Natalie Cline is on to something in her plea for simplicity. Her presentation, entitled “The Simple Art of Learning,” makes the case for addition by subtraction in a number of ways in our schools. In our zeal to analyze, measure, and micromanage every aspect of a child’s life, from cradle to career, we’re managing to cripple the natural, boundless, and intuitive process of learning that people have managed to manage for centuries–without the compulsion of cookie-cutter assessments, curriculum, or centralized planning.
Watch the presentation. Our kids are struggling more than ever under the ever-increasing Frankensteinian “science” of formalized instruction. It’s time we pull the plug on the educational experiment that has reduced our kids’ lives to something unnatural and almost unrecognizable
The Simple Art of learning, full presentation, by natalie cline
The Simple Art of learning, original presentation, March 10, 2022, given to Utah state Board of Education by board member Natalie cline
How many policies, instructors, programs, assessments, assignments, data-driven reports, curricular plans, learning strategies, professional development trainings, standards, dollars, modules, organizations, procedures, surveys, etc. (you get the picture) does it take to teach a child to read the word “CAT?”
In today’s education landscape, an overwhelming amount, apparently. And even then, let’s just say that Little Sally being able to master the alphabet and feeling joy doing so isn’t something our school system can necessarily guarantee. Why is that?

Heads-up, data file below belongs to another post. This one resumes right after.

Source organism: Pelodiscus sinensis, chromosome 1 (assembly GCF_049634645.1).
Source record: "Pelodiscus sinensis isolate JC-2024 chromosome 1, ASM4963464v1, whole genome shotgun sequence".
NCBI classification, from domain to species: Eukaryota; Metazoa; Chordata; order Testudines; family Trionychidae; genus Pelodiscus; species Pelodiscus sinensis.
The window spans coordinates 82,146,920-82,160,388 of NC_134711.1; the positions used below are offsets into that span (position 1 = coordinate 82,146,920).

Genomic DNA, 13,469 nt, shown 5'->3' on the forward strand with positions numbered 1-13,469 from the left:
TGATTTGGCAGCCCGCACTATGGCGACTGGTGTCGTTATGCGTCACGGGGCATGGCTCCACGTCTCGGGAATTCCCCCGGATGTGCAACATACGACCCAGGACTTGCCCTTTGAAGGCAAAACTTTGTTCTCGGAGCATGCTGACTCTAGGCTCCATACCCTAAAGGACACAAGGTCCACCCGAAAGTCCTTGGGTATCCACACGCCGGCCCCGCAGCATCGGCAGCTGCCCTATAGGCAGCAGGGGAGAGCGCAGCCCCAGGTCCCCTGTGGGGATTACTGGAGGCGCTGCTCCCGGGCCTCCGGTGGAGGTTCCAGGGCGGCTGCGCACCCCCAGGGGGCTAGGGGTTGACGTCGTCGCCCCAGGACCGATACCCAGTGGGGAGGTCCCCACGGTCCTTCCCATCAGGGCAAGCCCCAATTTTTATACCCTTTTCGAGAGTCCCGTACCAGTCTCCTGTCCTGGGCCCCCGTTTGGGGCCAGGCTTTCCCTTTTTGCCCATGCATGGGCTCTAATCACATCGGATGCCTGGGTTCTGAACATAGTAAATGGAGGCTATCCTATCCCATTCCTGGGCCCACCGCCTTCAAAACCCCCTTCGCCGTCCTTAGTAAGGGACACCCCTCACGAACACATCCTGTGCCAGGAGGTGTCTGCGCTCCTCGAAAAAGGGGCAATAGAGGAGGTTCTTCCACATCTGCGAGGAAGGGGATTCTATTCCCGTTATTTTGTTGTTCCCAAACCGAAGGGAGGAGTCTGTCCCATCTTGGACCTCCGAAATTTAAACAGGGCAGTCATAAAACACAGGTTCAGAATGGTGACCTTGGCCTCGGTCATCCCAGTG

In the March 10, 2022 Utah State Board of Education meeting, Member Natalie Cline proposed her own theory on why our public education system misses the mark.
It’s not because educators are underpaid (in Utah, teachers’ average salaries are actually 1.4% higher than the average salaries of all other occupations). It’s not because we don’t have enough specialists or experts or technology. And it’s definitely not because we don’t have access to curriculum, data, infrastructure, or other instructional resources.
It’s conventional wisdom that sometimes you can have too much of a good thing, as Shakespeare pointed out. And sometimes you can have too much of a bad thing. Either way, it’s too much. Too many cooks spoil the broth. Too many chiefs, not enough Indians. There’s truth in these sayings, and we’re seeing this truth exposed in our public schools today. When we see something that needs doing, the modern impulse is often to overdo it, to overcompensate. Very rarely do we sit back, clear our minds, fill our lungs with fresh air, and ask the question, “Can less be more?” Simplification is not a science, it’s an art. It’s never easy. And it requires asking tough questions.